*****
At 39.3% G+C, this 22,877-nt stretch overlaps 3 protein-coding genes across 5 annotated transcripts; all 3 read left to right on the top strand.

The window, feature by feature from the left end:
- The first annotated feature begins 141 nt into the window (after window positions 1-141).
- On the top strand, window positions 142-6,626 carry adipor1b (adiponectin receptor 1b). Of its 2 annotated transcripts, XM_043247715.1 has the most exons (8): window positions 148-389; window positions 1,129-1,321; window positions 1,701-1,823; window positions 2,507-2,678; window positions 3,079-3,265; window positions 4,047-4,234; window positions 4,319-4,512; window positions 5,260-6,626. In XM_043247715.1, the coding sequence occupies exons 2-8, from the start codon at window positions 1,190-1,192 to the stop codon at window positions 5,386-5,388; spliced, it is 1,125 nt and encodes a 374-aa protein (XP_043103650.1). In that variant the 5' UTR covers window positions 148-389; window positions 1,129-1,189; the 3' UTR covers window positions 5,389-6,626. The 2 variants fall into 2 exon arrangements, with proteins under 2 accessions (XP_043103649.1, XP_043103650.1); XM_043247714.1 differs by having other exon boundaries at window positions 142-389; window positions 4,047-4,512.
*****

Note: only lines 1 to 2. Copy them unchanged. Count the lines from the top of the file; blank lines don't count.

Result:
At 39.3% G+C, this 22,877-nt stretch overlaps 3 protein-coding genes across 5 annotated transcripts; all 3 read left to right on the top strand.

The window, feature by feature from the left end: